Re: [S-R] Kunzig & Ondzik
- Thanks for the information. We will definitely read it. There must
be a typo in the "Bogardi" address, however, as I keep getting a
message that the site can't be found. They ask if I really meant
bocardi and send me to a drinking site. : - (
--- In SLOVAK-ROOTS@yahoogroups.com, "Bill Tarkulich"
> What was happening in SV in the 1800s was probably the same thing
> happening in most small villages if you descended from peasantstock -
> poverty, disease, starvation. A history of larger nearby towns isoften
> much more robust and much more telling. Of coursethe "highlights" of the
> period was the peasant "emancipation" in 1848 and "Magyarization"in the
> late 1800s.years or
> Recall also that plagues usually made their rounds about every 15
> so, doing in 10 to 20 percent of a village population in a matterof a few
> weeks.Slovak, up to
> I have a few paragraphs on this village's history. It's in
> you to translate. I'll sent it privately.situation.
> These http://www.bogardi.com/gen/g034.htm
> http://www.bogardi.com/gen/g100.htm maps are very telling of the
> I would also suggest some overall reading such as Kirchbaum's
> McCartney's work is interesting and more readable,
> He writes: "The poverty of most of the Slovak peasants is
> Semi-starvation is almost common, actual starvation by no meansrare. It was
> stated in the eighties that in many of the Slovak counties thepopulation
> 'only ate bread on Sundays' and 'meat, practically never';that 'there was
> no difference in the food between work-days and feast-days'. Thestaple food
> was the potato."ROOTS@yahoogroups.com] On
> Somewhat more academic but accessible material can be found at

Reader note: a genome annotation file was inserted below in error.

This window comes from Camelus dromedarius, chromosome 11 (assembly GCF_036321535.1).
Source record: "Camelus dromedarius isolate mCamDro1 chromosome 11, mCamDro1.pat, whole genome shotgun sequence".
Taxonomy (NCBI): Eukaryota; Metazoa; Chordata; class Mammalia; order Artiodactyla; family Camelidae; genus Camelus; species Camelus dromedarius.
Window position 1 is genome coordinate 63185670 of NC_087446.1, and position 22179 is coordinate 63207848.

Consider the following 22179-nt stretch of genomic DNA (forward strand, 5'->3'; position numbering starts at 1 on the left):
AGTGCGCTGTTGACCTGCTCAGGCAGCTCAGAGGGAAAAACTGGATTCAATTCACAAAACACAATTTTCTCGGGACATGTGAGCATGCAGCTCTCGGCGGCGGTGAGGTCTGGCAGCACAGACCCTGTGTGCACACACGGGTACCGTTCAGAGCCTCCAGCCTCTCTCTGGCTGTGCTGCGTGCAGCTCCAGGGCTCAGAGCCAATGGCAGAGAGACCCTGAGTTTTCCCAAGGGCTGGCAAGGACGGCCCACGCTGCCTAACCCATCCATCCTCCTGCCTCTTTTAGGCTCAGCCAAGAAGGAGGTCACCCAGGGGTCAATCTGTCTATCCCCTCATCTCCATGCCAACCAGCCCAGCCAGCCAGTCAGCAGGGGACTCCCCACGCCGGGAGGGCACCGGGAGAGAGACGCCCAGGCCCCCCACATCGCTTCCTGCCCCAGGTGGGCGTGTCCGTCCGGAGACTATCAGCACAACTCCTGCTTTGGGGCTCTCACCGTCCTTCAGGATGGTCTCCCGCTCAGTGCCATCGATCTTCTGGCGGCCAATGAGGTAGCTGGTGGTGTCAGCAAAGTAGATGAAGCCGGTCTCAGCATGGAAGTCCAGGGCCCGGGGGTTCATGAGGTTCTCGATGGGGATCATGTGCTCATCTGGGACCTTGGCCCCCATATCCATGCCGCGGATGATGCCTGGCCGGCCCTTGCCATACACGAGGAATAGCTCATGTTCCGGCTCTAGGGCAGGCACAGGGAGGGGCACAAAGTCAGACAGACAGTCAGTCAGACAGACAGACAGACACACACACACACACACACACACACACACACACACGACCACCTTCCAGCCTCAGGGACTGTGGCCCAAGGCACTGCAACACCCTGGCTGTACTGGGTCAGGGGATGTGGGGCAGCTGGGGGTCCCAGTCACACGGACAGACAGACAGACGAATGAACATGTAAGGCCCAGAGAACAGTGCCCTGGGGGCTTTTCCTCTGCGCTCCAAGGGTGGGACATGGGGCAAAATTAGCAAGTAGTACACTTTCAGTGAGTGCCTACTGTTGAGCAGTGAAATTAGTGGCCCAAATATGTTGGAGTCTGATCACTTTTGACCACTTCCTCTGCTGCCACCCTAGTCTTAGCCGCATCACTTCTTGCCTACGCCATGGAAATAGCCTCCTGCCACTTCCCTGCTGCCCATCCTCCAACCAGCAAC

> More links:
> -----Original Message-----
> From: SLOVAK-ROOTS@yahoogroups.com [mailto:SLOVAK-
> Behalf Of jtgen96records.
> Sent: Thursday, November 08, 2007 5:42 PM
> To: SLOVAK-ROOTS@yahoogroups.com
> Subject: [S-R] Kunzig & Ondzik
> My husband's grandmother lists Hungarian/Slovak/Austrian as her
> ethnicity on the various US censuses. She says that she emigrated
> in 1883 (from US census) from Wallendorf (from second child's
> baptismal record). We have not been able to find her ship
> We did find the ship records for her older brother, Paulos Ondzik,
> who emigrated to the US in 1903 from Sz. Ohaszi. Thanks to
> help from several of you on this site in 2005. We were able tolink
> Wallendorf to Spisske Vlachy and Sz. Ohaszi and to findvillage.
> grandmother's birth village and that of her older brother as
> Kluknava, Slovakia which is not far from Spisske Vlachy.
> Does anyone know what was happening in Spisske Vlachy in the
> 1800's. We have heard that very sad things happened to this
> We are wondering if there is some connection to sad events thereand
> our Kunzig/Ondzik family puzzle.her
> My husband's grandmother (born in 1867) alway gave Ondzik as her
> maiden name and Mathias Ondzik as her father's name and Marie as
> mother's and said they were Slovak.disappeared
> A younger brother who arrived in New York, according to ship
> records, in 1900 was listed as Jon Ondzik (born 1891) on the ship
> records (ethnicity: "birth certificate'), but as John Kunzig and
> brother-in-law living with August Kelly, and his wife Anna Ondzik,
> on the 1900 US census. For all intents and purposes John
> not long after as no living member of the family remembers havingand
> heard of him.
> Another younger brother Andrew (born in 1875) emigrated in 1884
> is listed in all US records as Andrew Kunzig with father Mathiashave
> Kunzig and mother Marie. We can not find his ship record, but
> his work records, social security application, death record, etc.the
> The story in the family is that for some unknown reason he changed
> his name from Ondzik to Kunsig.
> We have been unable to locate birth records for John, Andrew, or
> another sister Mary. For the sister Mary we have not been able to
> locate any US records as we do not know her married name, but some
> family members recall meeting her in the 1920-1940's.
> We are wondering if Wallendorf was one of the German town in
> Slovakia (and other Eastern Europen countries) and sad events in
> late 1800's and early 1900's drove our family to other areasand/or
> perhaps precipitated a family name change from an Hungarian oneemail to
> (Ondzik) to a German one (Kunzig)?
> Does anyone have any information that might help us?
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